Daf Yomi Yevamos 75
Recently, the YidTec company announced the release of the ‘Shabbos App.’ It’s a smartphone application that allows users to text on Shabbos. The phone constantly stays on, operating with a continuous flow of energy. In other words, you don’t need to switch the electricity on or off since the electrical charge is ever-present.
As things currently stand, they have yet to receive any rabbinic approbations. But they are in the process of making modifications to their product to bring it up to an acceptable standard, because today there are many otherwise-observant teens that are already picking up their smartphones and texting on Shabbos.
If they could make it halachically viable, would they solve the problem of teens who keep “Half-Shabbos”?
Concerning one who is impure, the Torah declares, “He shall not touch anything holy and he shall not come into the Sanctuary.”
The Gemara explains the juxtaposition of holiness and Sanctuary: Just like the Sanctuary is a matter involving the taking of the soul, so too holiness involves the taking of the soul.
Rashi explains: One who enters the Sanctuary in an impure state, his soul is spiritually taken.
Our Sages refer to the synagogue as a miniature Sanctuary, a microcosm of the Holy Temple in Jerusalem. When you enter into the sanctuary of the synagogue, you feel spiritually uplifted. Your soul is taken on a journey to greater spiritual heights. But in Judaism, holiness doesn’t only take place inside the synagogue. Communal prayer is but one part of your service of the Almighty.
Every little thing that you do in this world has the potential for holiness and the taking of your soul on a spiritual journey. When you make a blessing before eating and then consume the kosher food with the intention of using the energy to serve G-d, you have transformed a mundane act into a holy act. If you want to take your soul on a journey, simply eating kosher food is not sufficient. You need both the proper performance of the mitzvah and the spirit that you are investing into it.
And that’s what’s missing with the concept of the Shabbos App. While the jury’s still out on whether it’s halachically sound, even if it is, it misses the point of Shabbos. The spirit of Shabbos is the gift the Almighty has bestowed upon us that has only truly become manifest in the twenty-first century. We live in a non-stop world where every five seconds we get a text, feed, tweet, or email. Only on Shabbos do we get to shut it all down and live a spiritual existence.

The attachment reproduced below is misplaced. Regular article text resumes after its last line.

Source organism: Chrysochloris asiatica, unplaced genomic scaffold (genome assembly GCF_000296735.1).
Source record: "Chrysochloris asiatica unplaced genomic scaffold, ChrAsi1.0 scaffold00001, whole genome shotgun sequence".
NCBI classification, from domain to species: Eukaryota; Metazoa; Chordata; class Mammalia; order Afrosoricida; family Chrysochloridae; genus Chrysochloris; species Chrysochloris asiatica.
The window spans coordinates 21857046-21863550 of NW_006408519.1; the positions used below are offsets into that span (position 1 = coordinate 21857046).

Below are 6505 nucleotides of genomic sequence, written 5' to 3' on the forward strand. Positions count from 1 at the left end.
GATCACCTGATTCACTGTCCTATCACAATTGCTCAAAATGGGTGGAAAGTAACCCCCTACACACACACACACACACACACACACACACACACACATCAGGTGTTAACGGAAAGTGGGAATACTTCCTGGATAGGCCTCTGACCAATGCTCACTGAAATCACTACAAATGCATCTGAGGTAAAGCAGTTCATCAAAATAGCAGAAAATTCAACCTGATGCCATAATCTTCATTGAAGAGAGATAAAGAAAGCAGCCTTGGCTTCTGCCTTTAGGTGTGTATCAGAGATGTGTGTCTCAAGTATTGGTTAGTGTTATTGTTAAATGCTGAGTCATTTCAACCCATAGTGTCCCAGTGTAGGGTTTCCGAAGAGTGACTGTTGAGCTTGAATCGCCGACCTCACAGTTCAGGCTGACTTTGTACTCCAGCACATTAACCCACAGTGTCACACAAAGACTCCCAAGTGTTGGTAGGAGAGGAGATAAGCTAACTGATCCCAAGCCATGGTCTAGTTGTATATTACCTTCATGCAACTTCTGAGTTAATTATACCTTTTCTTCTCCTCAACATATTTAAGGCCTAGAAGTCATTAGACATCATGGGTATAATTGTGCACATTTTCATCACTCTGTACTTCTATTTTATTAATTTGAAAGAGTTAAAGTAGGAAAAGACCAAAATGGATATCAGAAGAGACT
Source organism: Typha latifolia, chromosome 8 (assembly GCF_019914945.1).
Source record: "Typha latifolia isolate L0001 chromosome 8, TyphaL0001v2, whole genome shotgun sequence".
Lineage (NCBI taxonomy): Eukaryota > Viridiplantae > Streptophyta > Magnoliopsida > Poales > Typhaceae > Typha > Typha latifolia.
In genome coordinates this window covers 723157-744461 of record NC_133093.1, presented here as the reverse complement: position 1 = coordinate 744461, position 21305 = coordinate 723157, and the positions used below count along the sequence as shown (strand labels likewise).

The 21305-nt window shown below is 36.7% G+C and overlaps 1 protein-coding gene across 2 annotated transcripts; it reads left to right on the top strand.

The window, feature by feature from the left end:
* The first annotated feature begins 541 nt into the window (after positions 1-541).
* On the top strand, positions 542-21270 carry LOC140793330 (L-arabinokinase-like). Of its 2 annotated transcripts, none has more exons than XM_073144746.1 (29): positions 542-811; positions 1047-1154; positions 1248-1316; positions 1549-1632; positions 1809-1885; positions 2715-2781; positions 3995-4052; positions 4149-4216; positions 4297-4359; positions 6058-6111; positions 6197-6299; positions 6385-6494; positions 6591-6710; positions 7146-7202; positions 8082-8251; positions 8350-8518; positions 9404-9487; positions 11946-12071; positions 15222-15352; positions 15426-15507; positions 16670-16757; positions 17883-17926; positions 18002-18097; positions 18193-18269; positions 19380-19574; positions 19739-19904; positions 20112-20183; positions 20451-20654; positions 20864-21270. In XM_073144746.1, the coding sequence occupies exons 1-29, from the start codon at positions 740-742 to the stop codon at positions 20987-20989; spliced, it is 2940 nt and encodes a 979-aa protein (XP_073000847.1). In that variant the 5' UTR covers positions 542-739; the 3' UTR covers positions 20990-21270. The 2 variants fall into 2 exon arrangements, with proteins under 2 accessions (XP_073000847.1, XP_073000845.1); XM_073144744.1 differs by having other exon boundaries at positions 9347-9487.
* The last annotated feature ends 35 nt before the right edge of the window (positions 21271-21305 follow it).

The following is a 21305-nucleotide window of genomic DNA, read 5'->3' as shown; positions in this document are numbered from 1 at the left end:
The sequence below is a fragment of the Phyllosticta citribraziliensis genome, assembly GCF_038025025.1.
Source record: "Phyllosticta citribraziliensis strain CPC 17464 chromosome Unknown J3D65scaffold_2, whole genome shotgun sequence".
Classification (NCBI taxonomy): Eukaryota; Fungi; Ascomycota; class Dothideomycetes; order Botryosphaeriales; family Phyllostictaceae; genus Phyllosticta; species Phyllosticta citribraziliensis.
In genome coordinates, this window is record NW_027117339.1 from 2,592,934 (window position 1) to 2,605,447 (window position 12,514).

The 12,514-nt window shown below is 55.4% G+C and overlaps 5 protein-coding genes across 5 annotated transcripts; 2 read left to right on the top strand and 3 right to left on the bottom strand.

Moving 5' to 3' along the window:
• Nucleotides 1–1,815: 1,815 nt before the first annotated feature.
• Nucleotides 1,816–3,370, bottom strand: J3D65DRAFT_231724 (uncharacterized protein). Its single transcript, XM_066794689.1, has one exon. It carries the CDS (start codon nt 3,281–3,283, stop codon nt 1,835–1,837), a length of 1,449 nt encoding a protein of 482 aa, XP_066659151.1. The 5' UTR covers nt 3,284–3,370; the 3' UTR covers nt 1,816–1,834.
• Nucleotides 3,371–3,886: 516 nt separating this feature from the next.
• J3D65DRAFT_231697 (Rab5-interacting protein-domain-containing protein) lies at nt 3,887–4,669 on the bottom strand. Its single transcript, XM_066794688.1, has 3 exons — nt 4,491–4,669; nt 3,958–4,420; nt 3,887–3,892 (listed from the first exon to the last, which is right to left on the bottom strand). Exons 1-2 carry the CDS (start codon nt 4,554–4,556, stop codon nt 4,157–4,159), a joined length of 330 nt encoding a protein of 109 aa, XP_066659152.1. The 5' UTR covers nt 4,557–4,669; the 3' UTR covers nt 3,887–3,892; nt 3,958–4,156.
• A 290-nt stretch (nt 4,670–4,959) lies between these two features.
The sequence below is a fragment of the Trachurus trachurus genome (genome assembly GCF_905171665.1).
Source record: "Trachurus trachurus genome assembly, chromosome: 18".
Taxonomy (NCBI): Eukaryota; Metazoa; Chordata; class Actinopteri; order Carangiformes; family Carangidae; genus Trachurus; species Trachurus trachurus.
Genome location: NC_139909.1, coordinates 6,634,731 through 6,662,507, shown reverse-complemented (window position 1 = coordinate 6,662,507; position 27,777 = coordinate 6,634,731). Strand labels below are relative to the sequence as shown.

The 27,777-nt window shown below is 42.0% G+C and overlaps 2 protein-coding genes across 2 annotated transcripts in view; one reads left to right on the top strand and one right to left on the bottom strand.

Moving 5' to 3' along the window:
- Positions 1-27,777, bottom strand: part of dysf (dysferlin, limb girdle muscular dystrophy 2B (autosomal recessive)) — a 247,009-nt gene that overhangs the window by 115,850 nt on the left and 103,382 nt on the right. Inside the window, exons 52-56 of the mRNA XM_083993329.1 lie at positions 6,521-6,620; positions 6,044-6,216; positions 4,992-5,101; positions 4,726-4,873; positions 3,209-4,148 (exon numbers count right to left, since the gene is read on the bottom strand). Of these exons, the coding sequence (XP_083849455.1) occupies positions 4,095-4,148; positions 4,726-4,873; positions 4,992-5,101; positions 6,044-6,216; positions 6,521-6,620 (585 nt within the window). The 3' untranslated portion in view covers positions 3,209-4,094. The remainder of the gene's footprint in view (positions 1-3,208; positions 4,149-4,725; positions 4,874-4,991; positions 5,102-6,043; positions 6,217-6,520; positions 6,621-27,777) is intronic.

When we find ways to get around the Shabbos proscriptions, while they might theoretically work, they have forgotten the spirit of the day. Believe it or not, there were those who argued that operating electrical items should be permissible on Shabbos, because it’s not really like fire, especially with the advent of fluorescent lamps, which don’t burn a filament! And Tzomet in Israel has a whole range of Shabbos products including a synagogue microphone! But our Rabbis have decreed that the active use of electricity is at least problematic in terms of the spirit of Shabbos, if not outright prohibited.
That doesn’t mean that we should utterly outlaw the Shabbos App. If people are anyway going to text on Shabbos, yasher koach to YidTec for working valiantly to find ways to assuage the transgression! But the app should come with a description that encourages users to curb their texting activity on Shabbos with a goal to its eventual cessation. Because it’s definitely not in the spirit of Shabbos.
You can’t judge others and their commitment. Holiness and spirituality come more naturally to some than others. Your soul may go on a spiritual journey every time you do a mitzvah. For others, it feels more like the yoke of Heaven that they are assuming and they struggle to go through the motions. Don’t knock them, at least they’re doing the mitzvah. Instead, encourage them to invest their Judaism with spirituality and holiness and may you merit being the vehicle to take their soul on a spiritual journey with every mitzvah they do!